• Immunize patients

Employment Outlook for PAs iii

Per the BLS, employment of Physician Assistants is projected to grow 37 percent from 2016 to 2026. One reason for this trend is the fact that baby boomers are aging and with this, more health care services will be needed. Also, there is a rise in the number of chronic diseases (e.g. diabetes) which drives up demand for providers.

PAs could be trained more quickly than physicians. Beyond that, team-based health-care provision models continue to evolve and become more prevalent, making demand for PAs likely to expand.

Physician Assistant Salary (2016) v

The median annual salary for physician assistants in May 2016 was $101,480, and most worked full time. Furthermore, the median annual salary for PAs in the top industries in which they were employed in 2016 was as follows.

  • Employment services: $112,270
  • Outpatient centers: $108,650
  • Hospitals (state, local, private): $104,290
  • Offices of physicians: $100,040
  • Educational services (state, local, private): $97,470

How to Become a Physician Assistant vii

To pursue a career as a Physician Assistant, students need to earn a masters degree from an accredited Physician Assistant program. This could take at least 2 years of full-time postgraduate study. Program lengths vary by school.

Also, all states require physicians to be licensed. To achieve this, graduates must pass the Physician Assistant National Certifying Examination (PANCE) from the National Commission on Certification of Physician Assistants (NCCPA). A physician assistant who passes the exam may use the credential “Physician Assistant-Certified (PA-C).”

Becoming a Physician Assistant at a Glance*

  1. Take 2 to 4 years of undergraduate science-focused coursework (program lengths vary by school)
  2. Develop patient care experience
  3. Earn a Masters Physician Assistant degree
  4. Achieve PA Licensure

Getting There: Masters in Physician Assistant Programs

Masters in Physician Assistant programs often meld coursework and lab work in health, with a clinical medical education. In their first year, students typically take a series of prescribed courses, such as the examples listed below.

  • Clinical Medicine
  • Pathophysiology of Disease
  • Pharmacology
  • Human Anatomy & Physiology
  • Physical Diagnosis
  • Medical Ethics

Physician Assistant programs then may devote the second year to a ‘clinical block’ or, rotations. Rotations could be offered in areas such as emergency medicine, family medicine, internal medicine, prenatal care/gynecology, general surgery, pediatrics and behavioral health.

Rotations allow students to observe real medical scenarios and put theory into practice. Sometimes, a clinical rotation could also lead to permanent employment, if the supervisor physician seeks an assistant. viii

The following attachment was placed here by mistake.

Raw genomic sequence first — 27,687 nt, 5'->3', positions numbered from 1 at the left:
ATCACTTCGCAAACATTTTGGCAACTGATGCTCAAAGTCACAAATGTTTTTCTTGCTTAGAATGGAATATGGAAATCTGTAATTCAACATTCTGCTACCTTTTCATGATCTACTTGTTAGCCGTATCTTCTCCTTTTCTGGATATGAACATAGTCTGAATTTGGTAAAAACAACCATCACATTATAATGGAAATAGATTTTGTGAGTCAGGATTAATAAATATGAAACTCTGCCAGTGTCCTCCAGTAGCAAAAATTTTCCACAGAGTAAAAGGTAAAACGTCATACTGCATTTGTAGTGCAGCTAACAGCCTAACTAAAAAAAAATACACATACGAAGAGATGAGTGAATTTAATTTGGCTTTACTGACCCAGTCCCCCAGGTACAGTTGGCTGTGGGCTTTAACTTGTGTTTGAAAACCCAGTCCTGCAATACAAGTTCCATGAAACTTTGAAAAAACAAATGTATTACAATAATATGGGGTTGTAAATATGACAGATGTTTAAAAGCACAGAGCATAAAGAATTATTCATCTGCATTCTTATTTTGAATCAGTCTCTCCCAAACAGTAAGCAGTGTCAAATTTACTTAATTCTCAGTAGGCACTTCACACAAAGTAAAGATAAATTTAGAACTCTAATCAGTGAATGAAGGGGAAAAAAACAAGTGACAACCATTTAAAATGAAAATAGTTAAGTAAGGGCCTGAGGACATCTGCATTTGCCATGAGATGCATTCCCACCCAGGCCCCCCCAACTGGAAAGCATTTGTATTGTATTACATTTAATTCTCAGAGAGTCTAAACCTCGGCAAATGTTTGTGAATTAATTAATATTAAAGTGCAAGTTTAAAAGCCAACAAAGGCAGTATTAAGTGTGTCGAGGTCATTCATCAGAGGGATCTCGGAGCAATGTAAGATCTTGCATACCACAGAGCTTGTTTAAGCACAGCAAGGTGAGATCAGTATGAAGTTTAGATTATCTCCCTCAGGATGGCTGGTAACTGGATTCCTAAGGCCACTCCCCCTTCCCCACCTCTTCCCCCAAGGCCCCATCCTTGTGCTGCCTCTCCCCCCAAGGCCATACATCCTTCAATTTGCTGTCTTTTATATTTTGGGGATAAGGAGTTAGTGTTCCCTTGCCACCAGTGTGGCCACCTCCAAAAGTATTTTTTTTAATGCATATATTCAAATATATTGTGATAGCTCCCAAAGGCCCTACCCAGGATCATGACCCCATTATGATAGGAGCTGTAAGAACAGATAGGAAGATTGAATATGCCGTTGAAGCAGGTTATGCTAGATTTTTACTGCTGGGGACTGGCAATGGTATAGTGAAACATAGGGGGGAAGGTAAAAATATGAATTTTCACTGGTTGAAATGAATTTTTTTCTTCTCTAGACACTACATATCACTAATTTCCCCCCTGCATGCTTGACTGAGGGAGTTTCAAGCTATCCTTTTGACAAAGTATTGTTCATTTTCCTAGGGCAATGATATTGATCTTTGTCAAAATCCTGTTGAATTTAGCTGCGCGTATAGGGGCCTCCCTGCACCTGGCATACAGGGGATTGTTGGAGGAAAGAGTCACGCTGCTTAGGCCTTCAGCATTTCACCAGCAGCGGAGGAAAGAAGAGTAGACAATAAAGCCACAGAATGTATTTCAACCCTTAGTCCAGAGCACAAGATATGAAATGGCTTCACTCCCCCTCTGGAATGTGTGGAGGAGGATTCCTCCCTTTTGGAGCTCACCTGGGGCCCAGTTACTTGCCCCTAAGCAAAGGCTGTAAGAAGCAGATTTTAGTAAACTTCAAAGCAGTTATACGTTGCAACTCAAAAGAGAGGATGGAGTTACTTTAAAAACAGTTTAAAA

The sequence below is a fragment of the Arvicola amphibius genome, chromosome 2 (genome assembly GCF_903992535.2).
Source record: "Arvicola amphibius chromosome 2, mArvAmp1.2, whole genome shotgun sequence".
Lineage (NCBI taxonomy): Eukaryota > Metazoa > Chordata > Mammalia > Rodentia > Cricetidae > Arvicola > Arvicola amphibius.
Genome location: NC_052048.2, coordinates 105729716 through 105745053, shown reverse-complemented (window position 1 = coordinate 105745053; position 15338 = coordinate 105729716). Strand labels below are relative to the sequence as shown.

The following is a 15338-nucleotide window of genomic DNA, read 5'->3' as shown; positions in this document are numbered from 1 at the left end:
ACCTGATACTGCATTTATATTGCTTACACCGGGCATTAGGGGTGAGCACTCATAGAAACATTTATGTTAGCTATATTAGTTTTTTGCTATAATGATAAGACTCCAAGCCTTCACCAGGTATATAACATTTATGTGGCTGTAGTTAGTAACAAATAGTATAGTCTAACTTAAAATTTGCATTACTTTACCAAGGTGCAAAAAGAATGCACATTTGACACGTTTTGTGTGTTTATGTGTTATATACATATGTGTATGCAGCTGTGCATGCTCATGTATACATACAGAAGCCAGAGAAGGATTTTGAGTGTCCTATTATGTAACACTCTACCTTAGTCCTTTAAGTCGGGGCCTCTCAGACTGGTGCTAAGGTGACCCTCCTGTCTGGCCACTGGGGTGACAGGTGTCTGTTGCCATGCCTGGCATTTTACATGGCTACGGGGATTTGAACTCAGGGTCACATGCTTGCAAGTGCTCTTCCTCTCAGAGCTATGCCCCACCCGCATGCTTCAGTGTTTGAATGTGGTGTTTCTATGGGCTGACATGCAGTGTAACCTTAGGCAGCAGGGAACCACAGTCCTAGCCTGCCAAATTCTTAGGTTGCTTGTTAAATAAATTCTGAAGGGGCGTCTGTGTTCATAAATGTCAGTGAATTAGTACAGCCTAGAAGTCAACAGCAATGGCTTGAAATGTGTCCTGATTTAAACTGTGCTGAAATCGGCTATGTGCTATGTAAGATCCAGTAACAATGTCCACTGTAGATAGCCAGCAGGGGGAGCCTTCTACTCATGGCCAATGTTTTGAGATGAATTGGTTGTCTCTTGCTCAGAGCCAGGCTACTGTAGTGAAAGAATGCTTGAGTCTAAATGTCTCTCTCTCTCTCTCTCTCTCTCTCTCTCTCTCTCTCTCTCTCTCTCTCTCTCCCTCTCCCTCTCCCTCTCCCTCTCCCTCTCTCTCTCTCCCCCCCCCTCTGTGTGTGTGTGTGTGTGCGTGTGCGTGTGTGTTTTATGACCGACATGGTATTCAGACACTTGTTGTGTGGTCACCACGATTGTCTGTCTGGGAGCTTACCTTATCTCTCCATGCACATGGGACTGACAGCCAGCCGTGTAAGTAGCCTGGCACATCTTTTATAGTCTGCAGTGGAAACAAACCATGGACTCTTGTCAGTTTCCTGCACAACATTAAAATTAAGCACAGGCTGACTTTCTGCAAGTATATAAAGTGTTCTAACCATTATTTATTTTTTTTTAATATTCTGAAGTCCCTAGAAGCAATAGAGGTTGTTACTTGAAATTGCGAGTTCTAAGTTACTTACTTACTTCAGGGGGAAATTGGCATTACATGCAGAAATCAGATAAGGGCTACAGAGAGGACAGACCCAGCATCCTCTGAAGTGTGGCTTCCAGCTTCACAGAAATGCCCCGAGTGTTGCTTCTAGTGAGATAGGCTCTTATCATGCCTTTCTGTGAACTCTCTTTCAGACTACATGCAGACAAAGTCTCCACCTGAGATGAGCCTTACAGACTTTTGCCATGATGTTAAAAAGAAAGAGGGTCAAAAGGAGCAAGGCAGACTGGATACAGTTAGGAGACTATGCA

PA Program Application Requirements

Applicants to PA masters programs typically need to complete a web-based form on CASPA – the Central Application Service for Physician Assistants. This allows them to apply to multiple programs at the same time.

Admission requirements are broad, and students usually need an undergraduate science-focused degree with a stipulated minimum GPA and a number of patient-care experience hours. Experience could take the form of work as registered nurses, EMTs or paramedics, volunteering or other efforts.

Also, applicants to most PA programs must usually fulfill some prerequisites in terms of coursework and labs. These might include topics such as general biology, general chemistry, human anatomy, microbiology psychology and statistics.

Other than this, applicants may need to satisfy technical standards (e.g. basic motor skills) and may need to submit test scores (e.g. GRE, MCAT, TOEFL). Since there is some variance, interested students should refer to individual schools.

That stated, there are what are called ‘Advanced Physician Post Professional Programs’ which may have different admission requirements. These are typically planned-out for Practicing Physician Assistants who may have graduated from an accredited PA program prior to 1984. Or, who have earned a bachelors degree in Physician Assistant studies. Contact schools to learn more.

Career Spotlight #2: Nurse Practitioner (NP)

Nurse Practitioners hold the number 2 spot for fastest growing careers with a graduate degree. A Nurse Practitioner (NP) is an Advanced Practice Registered Nurse who has formal education in patient care beyond a Registered Nurse (RN).

NPs are trained in the diagnosis, treatment and management of chronic and common illness.

Are Nurse Practitioners Doctors? viii

While they study people and how to heal them, NPs are not physicians. However, many NPs work independently, prescribe medications, and order laboratory tests. They consult with physicians and other health professionals when needed.

The exact scope of Nurse Practitioner duties is defined somewhat by the state and the type of population they care for. That said, below are several duties that might be performed by NPs.

  • Primary Care
  • Specialty Care (E.g. adult and geriatric health, pediatric health, or psychiatric and mental health)
  • Health Promotion
  • Conduct Research
  • Create Patient Care Plans

Employment Outlook for NPs ix